VI. The King of Great Britain cedes the islands of St. Pierre and Macquelon, in full right, to his Most Christian Majesty, to serve as a shelter to the French fishermen; and his said Most Christian Majesty engages not to fortify the said islands; to erect no buildings upon them but merely for the conveniency of the fishery; and to keep upon them a guard of fifty men only for the police.

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    VII. In order to re-establish peace on solid and durable foundations, and to remove for every all subject of dispute with regard to the limits of the British and French territories on the continent of America; it is agreed, that, for the future, the confines between the dominions of his Britannick Majesty and those of his Most Christian Majesty, in that part of the world, shall be fixed irrevocably by a line drawn along the middle of the River Mississippi, from its source to the river Iberville, and from thence, by a line drawn along the middle of this river, and the lakes Maurepas and Pontchartrain to the sea; and for this purpose, the Most Christian King cedes in full right, and guaranties to his Britannick Majesty the river and port of the Mobile, and every thing which he possesses, or ought to possess, on the left side of the river Mississippi, except the town of New Orleans and the island in which it is situated, which shall remain to France, provided that the navigation of the river Mississippi shall be equally free, as well to the subjects of Great Britain as to those of France, in its whole breadth the said island of New Orleans and the right bank of that river, as well as the passage both in and out of its mouth: It is farther stipulated, that the vessels belonging to the subjects of either nation shall not be stopped, visited, or subjected to the payment of any duty whatsoever. The stipulations inserted in the IVth article, in favour of the inhabitants of Canada shall also take place with regard to the inhabitants of the countries ceded by this article.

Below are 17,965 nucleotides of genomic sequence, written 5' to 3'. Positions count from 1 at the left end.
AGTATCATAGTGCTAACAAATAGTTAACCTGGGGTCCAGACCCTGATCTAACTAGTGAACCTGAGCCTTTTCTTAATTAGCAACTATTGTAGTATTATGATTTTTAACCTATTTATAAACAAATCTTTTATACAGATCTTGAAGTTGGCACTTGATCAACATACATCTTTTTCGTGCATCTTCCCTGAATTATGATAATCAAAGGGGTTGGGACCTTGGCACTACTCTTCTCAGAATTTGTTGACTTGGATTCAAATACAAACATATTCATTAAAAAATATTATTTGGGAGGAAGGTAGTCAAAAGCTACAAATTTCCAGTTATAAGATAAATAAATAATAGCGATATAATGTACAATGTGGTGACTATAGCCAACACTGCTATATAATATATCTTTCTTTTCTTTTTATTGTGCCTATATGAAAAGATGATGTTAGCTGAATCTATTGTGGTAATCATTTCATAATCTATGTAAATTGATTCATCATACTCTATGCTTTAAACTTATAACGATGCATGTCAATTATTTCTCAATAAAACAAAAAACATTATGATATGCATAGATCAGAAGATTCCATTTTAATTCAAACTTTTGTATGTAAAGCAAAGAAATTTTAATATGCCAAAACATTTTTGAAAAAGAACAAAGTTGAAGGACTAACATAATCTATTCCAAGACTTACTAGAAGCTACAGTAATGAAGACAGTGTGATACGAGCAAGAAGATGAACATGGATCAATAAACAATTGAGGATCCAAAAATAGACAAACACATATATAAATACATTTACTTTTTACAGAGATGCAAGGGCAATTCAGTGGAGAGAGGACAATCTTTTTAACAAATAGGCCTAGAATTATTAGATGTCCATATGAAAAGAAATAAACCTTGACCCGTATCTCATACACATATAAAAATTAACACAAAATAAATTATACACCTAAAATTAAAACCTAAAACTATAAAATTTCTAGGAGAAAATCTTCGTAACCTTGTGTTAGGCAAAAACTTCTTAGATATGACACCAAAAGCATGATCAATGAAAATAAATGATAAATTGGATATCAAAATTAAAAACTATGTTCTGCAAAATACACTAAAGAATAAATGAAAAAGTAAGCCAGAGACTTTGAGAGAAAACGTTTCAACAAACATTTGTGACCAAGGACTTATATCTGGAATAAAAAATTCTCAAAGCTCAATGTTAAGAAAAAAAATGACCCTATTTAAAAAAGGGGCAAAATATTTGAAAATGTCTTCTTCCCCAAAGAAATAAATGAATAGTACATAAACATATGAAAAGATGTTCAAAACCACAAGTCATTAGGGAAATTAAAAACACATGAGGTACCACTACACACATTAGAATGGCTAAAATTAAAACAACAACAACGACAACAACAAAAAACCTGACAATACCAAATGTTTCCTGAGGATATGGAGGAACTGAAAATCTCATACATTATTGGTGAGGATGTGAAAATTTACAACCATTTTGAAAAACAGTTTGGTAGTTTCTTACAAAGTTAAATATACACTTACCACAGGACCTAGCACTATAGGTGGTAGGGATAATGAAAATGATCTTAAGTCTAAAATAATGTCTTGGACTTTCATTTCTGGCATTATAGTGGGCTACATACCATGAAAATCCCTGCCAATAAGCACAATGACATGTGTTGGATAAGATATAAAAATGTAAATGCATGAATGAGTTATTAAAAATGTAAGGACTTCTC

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    VIII. And for this purpose the term of eighteen months is granted to the subjects of His Britannic Majesty as from the day of the exchange of ratifications of the present Treaty. But as the liberty granted to the subjects of His Britannic Majesty to convey their persons and their effects on vessels of their nation may be subject to abuses unless the percaution were taken of preventing them, it has been expressly agreed between His Britannic Majesty and His Most Christian Majesty, that the number of English vessels which shall have liberty to go to the said Islands and places restored to France shall be limited, as well as the number of tons of each, that they will go in ballast, will depart within a fixed time and will make but one voyage; all the effects belonging to the English must be shipped at the same time. It has furthermore been agreed that His Most Christian Majesty will cause the necessary passports to be given for the said vessels; that for greater safety he will be at liberty to place two French agents or guards on each of the said vessels which shall be inspected in the moorings and ports of the said islands and places restored to France; and that the goods which may be found thereon will be confiscated.